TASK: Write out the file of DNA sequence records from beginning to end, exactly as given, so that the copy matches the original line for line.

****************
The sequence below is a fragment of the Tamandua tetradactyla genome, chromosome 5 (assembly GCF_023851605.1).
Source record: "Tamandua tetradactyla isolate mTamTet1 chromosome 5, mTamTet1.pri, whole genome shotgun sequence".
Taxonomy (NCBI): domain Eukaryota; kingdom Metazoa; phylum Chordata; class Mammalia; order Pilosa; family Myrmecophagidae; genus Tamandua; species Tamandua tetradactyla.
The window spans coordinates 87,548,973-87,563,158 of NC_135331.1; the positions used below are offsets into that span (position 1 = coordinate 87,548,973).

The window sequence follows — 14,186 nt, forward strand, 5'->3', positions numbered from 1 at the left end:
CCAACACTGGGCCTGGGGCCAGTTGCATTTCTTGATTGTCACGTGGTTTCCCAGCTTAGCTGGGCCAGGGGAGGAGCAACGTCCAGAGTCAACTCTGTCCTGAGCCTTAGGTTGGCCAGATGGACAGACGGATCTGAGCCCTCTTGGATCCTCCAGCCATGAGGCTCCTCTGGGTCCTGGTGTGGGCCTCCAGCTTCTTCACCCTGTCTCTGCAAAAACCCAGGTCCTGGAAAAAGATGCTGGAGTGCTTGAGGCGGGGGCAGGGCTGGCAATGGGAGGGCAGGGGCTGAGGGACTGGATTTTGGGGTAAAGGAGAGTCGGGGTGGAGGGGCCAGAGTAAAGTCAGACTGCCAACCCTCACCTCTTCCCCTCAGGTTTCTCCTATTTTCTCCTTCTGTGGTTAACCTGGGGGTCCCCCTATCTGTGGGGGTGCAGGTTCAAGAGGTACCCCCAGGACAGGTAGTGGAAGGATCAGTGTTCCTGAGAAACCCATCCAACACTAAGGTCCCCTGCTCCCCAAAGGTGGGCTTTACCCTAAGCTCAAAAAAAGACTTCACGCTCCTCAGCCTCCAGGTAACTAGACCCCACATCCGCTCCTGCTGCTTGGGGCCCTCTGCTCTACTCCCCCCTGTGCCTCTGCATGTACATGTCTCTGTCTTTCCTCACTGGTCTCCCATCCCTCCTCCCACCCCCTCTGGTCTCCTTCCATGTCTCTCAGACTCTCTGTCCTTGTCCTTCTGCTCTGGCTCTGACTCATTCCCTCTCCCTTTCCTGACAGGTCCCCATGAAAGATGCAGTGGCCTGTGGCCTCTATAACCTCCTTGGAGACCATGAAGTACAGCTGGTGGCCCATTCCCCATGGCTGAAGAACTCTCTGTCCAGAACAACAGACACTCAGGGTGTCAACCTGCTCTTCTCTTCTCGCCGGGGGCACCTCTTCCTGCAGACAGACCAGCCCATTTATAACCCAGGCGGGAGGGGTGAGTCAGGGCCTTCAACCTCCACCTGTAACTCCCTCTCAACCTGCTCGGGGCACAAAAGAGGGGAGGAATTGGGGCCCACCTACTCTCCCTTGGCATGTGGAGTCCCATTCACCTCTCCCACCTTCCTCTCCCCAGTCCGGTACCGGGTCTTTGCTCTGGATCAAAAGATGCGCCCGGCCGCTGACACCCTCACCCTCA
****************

The sequence below is a fragment of the Tamandua tetradactyla genome, chromosome 5 (assembly GCF_023851605.1).
Source record: "Tamandua tetradactyla isolate mTamTet1 chromosome 5, mTamTet1.pri, whole genome shotgun sequence".
Taxonomy (NCBI): domain Eukaryota; kingdom Metazoa; phylum Chordata; class Mammalia; order Pilosa; family Myrmecophagidae; genus Tamandua; species Tamandua tetradactyla.
The window spans coordinates 87,548,973-87,563,158 of NC_135331.1; the positions used below are offsets into that span (position 1 = coordinate 87,548,973).

The window sequence follows — 14,186 nt, forward strand, 5'->3', positions numbered from 1 at the left end:
CCAACACTGGGCCTGGGGCCAGTTGCATTTCTTGATTGTCACGTGGTTTCCCAGCTTAGCTGGGCCAGGGGAGGAGCAACGTCCAGAGTCAACTCTGTCCTGAGCCTTAGGTTGGCCAGATGGACAGACGGATCTGAGCCCTCTTGGATCCTCCAGCCATGAGGCTCCTCTGGGTCCTGGTGTGGGCCTCCAGCTTCTTCACCCTGTCTCTGCAAAAACCCAGGTCCTGGAAAAAGATGCTGGAGTGCTTGAGGCGGGGGCAGGGCTGGCAATGGGAGGGCAGGGGCTGAGGGACTGGATTTTGGGGTAAAGGAGAGTCGGGGTGGAGGGGCCAGAGTAAAGTCAGACTGCCAACCCTCACCTCTTCCCCTCAGGTTTCTCCTATTTTCTCCTTCTGTGGTTAACCTGGGGGTCCCCCTATCTGTGGGGGTGCAGGTTCAAGAGGTACCCCCAGGACAGGTAGTGGAAGGATCAGTGTTCCTGAGAAACCCATCCAACACTAAGGTCCCCTGCTCCCCAAAGGTGGGCTTTACCCTAAGCTCAAAAAAAGACTTCACGCTCCTCAGCCTCCAGGTAACTAGACCCCACATCCGCTCCTGCTGCTTGGGGCCCTCTGCTCTACTCCCCCCTGTGCCTCTGCATGTACATGTCTCTGTCTTTCCTCACTGGTCTCCCATCCCTCCTCCCACCCCCTCTGGTCTCCTTCCATGTCTCTCAGACTCTCTGTCCTTGTCCTTCTGCTCTGGCTCTGACTCATTCCCTCTCCCTTTCCTGACAGGTCCCCATGAAAGATGCAGTGGCCTGTGGCCTCTATAACCTCCTTGGAGACCATGAAGTACAGCTGGTGGCCCATTCCCCATGGCTGAAGAACTCTCTGTCCAGAACAACAGACACTCAGGGTGTCAACCTGCTCTTCTCTTCTCGCCGGGGGCACCTCTTCCTGCAGACAGACCAGCCCATTTATAACCCAGGCGGGAGGGGTGAGTCAGGGCCTTCAACCTCCACCTGTAACTCCCTCTCAACCTGCTCGGGGCACAAAAGAGGGGAGGAATTGGGGCCCACCTACTCTCCCTTGGCATGTGGAGTCCCATTCACCTCTCCCACCTTCCTCTCCCCAGTCCGGTACCGGGTCTTTGCTCTGGATCAAAAGATGCGCCCGGCCGCTGACACCCTCACCCTCA